To install this module, save it as ~www/lib/perl/Apache/Hello.pm (C:\Apache\lib\perl\Apache\Hello.pm on Win32 systems). This makes it accessible to mod_perl. The next step is to associate the module with a URI by mapping it to a portion of your document tree.6 The simplest way to do this is by adding an Apache <Location> directive to perl.conf (or any of the other configuration files, for that matter). This entry will do the trick:

<Location /hello/world>
 SetHandler  perl-script
 PerlHandler Apache::Hello

The first directive, SetHandler perl-script, tells Apache to invoke mod_perl to handle the phase of the HTTP transaction that produces the content of the page. The second directive, PerlHandler Apache::Hello, tells mod_perl to load the Apache::Hello module and execute its handler() subroutine. Without this directive, you would get a "File not found" error. The URI specified in <Location> can be any arbitrary path on your system and doesn't (and probably shouldn't) refer to a real file already in the document tree. If there already is a physical document at that location, the Perl module will supersede it.

You will have to restart the server again in order to have the new <Location> section take effect. Later we will discuss how to install new modules without restarting the server. Fire up your favorite browser and fetch the URI /hello/world. You should be greeted by the page shown in Figure 2-1.

Figure 2-1. Apache::Hello results

If you get a server error of some sort, don't despair. Look in the server error log for helpful messages from the Perl interpreter. They may be bare messages, or if you are loading CGI::Carp in the Perl startup file, they may be preceded by a timestamp and -e in the filename field, indicating that the error occurred within a Perl eval() statement. Most of what mod_perl does occurs within the context of an eval().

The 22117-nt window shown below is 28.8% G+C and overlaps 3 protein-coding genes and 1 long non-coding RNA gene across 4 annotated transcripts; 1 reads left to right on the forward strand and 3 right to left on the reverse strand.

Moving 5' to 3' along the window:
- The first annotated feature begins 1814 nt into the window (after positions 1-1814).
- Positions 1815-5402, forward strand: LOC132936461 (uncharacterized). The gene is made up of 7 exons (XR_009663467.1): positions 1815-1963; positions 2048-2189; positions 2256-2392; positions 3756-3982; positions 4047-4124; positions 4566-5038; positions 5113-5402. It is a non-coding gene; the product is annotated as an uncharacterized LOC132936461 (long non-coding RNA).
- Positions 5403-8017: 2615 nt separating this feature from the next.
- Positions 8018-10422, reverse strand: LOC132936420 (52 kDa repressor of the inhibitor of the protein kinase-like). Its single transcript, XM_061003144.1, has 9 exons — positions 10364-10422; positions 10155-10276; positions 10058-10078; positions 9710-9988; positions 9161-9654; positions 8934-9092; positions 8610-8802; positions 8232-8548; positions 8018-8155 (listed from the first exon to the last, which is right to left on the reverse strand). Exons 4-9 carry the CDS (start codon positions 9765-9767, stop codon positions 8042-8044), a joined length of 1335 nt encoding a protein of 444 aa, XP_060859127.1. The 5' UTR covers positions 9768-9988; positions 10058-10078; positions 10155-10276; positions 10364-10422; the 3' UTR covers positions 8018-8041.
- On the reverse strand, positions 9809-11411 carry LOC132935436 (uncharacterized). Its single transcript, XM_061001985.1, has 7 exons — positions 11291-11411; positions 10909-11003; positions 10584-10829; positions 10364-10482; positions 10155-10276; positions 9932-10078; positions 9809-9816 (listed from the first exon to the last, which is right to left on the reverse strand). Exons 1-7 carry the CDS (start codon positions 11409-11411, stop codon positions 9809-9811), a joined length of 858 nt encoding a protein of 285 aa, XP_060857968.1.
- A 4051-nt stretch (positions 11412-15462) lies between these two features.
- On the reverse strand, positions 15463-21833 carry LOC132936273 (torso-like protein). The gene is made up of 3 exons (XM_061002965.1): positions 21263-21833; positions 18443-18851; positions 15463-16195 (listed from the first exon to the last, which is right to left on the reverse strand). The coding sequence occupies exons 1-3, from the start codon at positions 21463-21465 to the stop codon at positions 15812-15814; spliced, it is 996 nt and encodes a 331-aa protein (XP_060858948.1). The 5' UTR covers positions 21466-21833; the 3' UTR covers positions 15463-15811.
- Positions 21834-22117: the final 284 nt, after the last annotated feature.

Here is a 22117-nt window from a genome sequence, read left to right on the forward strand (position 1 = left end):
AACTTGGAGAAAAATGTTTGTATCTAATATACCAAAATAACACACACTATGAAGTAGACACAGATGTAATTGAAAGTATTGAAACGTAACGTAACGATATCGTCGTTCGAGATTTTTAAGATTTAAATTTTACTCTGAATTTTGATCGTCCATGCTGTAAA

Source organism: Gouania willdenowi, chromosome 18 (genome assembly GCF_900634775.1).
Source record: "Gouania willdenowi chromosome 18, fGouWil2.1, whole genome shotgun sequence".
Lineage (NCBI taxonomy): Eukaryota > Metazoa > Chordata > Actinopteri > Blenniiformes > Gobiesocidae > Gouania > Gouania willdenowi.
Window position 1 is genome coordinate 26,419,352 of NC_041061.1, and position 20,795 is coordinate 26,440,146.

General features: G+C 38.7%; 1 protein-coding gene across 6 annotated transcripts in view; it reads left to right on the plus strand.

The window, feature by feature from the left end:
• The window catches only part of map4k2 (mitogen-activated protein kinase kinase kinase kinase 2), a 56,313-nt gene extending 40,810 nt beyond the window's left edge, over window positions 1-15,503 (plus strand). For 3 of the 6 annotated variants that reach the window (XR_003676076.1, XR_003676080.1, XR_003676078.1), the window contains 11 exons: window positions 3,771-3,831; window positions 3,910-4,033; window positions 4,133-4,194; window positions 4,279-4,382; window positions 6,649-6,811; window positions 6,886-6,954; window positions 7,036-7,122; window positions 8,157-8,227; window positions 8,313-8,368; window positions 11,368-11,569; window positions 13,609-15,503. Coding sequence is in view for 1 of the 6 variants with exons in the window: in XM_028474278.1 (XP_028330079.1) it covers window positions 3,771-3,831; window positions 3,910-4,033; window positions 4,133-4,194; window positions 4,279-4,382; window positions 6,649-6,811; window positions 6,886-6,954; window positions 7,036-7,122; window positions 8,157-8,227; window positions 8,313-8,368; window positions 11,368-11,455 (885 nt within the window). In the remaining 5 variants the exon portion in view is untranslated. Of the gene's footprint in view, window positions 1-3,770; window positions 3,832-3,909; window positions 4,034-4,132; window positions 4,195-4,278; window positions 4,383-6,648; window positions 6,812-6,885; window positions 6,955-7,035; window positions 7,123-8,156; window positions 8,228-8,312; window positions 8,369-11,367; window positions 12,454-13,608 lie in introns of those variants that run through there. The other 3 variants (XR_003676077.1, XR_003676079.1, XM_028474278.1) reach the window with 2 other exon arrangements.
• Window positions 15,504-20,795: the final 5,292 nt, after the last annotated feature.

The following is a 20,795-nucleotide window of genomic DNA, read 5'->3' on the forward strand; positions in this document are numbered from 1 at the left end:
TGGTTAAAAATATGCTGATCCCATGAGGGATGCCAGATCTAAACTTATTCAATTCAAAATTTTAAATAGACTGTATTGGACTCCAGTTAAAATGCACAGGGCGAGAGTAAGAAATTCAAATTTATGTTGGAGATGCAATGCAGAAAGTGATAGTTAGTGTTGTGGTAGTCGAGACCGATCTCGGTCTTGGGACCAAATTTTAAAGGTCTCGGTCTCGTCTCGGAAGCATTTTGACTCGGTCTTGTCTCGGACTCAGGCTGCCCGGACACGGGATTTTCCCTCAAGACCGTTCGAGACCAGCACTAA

Most commonly you'll see messages about syntax errors. Fix the errors, restart the server, and try again. If you get messages about not being able to find the Apache::Hello module, most likely your include path is screwed up. Check that the Perl startup script is setting the include path correctly, that Apache/Hello.pm is installed in the correct subdirectory, and that the permissions of Hello.pm and all its parent directories give the Apache server user read access. Then restart the server and try again.

These are the basic steps for creating and installing a module using the Apache Perl API. Later chapters will give you a more in-depth understanding of what's going on here and how you can take advantage of it to do wonderful stuff.


6 In the context of incoming Apache requests, we use "URI" (Uniform Resource Identifier) rather than "URL" (Uniform Resource Locator) throughout this book. URI is the more general term, so it can refer to partial documents as well as to fully qualified URLs. The main reason, however, is that URI is used in the Apache online documentation and in the names of API function calls, and who are we to buck tradition?

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Copyright 1999 by O'Reilly & Associates, Inc.